Here's a follow-up about how to apologize to customers. In one of my recent video blogs (vlogs) I talked about offering useful bonuses to your clients or customers and told the story of a recent Lands' End magazine bonus that involved a bare-breasted woman, not a great bonus for most women. You can get that backstory by watching my vlog here.
Sure enough, although I did not personally contact Lands' End or complain to them, I received an e-mail apology for the mis-sent GQ magazine, as I’m sure many thousands of other customers did. Kudos to Lands' End for stepping up to manage their marketing faux pas. You can read a copy of the entire email by clicking here. It's clear that their upper management knows the do's and don'ts of how to apologize to customers.
What I want to point out is the most important sentence in the page-long apology from Lands' End. Here it is: There are simply no excuses; this was a mistake. The e-mail went on to offer an explanation as to why the mistake happened, which could have slid into offering excuses. But to Lands' End credit, they kept it clean. They told why the mistake happened and then stated “we are extremely apologetic that you have received this particular magazine on our behalf.” Further along they stated “we are committed to resolving this unfortunate matter.”
Everyone makes mistakes. If you watched the 4 1/2 minute vlog you know this was a HUGE marketing mistake and a big public relations issue. But instead of trying to place the blame elsewhere (onto Conde Nast) the company took the blame straight up and informed its customers what it was doing to make things right.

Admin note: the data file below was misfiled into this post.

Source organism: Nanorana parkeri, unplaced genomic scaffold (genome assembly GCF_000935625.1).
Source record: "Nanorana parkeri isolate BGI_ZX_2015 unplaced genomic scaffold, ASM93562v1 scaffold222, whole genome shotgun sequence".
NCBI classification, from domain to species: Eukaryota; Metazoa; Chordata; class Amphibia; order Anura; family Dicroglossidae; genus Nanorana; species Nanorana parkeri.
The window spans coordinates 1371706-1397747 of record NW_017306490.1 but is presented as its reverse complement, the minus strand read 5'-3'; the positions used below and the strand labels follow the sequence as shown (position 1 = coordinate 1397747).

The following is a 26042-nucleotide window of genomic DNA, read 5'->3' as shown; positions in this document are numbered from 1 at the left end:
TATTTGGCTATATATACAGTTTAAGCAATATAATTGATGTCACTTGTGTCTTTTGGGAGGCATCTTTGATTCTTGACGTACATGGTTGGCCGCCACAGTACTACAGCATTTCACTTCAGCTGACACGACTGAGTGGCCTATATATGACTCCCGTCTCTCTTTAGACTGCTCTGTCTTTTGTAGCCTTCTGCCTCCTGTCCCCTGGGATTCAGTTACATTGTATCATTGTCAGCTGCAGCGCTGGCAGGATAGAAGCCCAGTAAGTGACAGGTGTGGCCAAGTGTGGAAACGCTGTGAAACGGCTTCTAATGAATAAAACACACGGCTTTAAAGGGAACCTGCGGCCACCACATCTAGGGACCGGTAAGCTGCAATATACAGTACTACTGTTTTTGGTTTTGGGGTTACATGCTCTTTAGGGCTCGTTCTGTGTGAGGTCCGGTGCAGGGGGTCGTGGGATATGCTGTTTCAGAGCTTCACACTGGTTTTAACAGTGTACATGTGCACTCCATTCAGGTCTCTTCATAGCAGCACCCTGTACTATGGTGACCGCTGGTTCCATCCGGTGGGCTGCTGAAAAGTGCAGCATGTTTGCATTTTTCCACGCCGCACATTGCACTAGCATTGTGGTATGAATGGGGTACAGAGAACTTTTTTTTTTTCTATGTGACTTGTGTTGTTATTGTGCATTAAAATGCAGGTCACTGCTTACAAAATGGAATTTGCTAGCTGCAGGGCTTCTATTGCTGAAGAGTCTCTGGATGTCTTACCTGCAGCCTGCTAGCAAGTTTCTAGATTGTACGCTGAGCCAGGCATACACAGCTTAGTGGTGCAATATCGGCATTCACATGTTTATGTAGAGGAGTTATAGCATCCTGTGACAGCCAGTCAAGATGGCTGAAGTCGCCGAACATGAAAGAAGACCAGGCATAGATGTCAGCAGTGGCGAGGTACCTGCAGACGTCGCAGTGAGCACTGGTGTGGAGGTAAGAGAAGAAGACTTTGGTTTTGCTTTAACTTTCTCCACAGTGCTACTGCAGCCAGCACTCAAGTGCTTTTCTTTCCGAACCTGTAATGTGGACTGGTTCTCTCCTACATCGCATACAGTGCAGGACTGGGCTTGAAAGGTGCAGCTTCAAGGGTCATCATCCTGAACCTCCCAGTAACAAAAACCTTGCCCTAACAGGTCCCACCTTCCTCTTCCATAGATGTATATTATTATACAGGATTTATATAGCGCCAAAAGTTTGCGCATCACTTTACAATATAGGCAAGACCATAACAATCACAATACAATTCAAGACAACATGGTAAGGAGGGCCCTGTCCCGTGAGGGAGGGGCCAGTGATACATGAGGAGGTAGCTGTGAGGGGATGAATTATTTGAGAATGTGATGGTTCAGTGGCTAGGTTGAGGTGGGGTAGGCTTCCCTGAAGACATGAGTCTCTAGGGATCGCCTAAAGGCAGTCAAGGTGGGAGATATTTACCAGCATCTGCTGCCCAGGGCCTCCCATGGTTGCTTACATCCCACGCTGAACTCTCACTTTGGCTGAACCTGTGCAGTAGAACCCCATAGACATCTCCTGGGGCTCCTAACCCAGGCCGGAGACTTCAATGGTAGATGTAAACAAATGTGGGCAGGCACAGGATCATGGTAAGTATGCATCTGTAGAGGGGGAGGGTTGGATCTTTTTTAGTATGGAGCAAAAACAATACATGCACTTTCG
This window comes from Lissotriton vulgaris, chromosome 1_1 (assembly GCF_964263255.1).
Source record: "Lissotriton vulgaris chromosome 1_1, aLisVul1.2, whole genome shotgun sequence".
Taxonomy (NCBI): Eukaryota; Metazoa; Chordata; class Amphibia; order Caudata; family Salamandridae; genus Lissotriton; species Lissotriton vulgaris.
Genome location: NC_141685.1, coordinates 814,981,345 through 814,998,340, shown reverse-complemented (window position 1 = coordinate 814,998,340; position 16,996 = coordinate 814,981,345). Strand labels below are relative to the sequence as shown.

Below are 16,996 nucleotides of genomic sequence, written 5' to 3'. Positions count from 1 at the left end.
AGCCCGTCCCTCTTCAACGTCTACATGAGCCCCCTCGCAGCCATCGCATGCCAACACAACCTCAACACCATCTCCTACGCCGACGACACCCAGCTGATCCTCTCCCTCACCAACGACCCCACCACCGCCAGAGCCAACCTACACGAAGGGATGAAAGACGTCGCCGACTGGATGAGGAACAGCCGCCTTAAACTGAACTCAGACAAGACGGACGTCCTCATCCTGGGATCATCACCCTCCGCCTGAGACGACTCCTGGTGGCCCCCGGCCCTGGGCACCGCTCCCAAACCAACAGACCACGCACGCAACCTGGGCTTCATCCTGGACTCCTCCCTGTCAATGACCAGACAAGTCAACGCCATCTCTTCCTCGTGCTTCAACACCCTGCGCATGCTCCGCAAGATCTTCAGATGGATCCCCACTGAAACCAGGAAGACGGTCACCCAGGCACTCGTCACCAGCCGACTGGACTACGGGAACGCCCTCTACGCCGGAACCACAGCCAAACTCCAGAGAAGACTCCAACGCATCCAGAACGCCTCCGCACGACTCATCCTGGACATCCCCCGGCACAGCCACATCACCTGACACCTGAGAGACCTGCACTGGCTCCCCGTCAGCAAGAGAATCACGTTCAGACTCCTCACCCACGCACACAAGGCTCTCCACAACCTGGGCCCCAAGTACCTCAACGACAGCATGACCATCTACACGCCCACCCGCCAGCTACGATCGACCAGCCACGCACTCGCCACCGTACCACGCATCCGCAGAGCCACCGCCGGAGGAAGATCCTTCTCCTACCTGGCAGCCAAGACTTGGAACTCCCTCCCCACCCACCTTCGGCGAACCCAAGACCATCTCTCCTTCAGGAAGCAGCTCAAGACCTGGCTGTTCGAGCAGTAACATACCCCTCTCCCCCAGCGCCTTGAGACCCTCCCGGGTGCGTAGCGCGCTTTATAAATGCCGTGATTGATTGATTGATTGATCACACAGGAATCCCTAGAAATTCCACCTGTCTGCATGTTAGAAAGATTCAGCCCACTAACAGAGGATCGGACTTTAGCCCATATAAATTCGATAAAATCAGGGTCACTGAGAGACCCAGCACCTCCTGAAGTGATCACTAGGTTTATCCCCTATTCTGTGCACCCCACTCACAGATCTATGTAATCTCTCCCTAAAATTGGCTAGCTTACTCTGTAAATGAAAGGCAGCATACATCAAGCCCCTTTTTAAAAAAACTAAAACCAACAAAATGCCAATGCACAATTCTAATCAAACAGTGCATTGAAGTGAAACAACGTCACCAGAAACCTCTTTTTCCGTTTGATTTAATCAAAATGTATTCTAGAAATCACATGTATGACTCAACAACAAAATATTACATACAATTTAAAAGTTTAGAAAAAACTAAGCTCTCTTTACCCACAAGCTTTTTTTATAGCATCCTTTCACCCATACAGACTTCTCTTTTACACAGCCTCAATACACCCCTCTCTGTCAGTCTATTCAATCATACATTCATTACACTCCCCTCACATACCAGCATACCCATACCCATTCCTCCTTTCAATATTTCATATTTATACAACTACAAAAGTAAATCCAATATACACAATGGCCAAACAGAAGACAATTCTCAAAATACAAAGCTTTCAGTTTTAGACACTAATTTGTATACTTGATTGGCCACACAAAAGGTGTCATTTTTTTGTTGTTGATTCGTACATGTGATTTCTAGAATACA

My hat is off to Lands' End for getting out in front of their blunder. I’m betting I won’t receive any more magazines in my snail mail box with a bare breasted woman on the cover and an address label that clearly states “Lands's End Bonus!” To sum up, here’s what Lands' End did right after doing something stupidly wrong.
- A no excuses apology.
- A clear but quick explanation of why the mistake happened.
- A clear statement about what they were doing to correct the mistake.
- A signed e-mail from the President and CEO, not some VP in public relations.
Clients and customers will forgive you if:
- You have a strong know/like/trust factor with them.
- You apologize without offering any excuses.
- You assure your clients or customers what you are doing to make it right.
- You don’t try to shift the blame onto someone else.
In my opinion, Lands' End did a good job of cleaning up their mess. They apologize to customers upfront and simply. What do you think?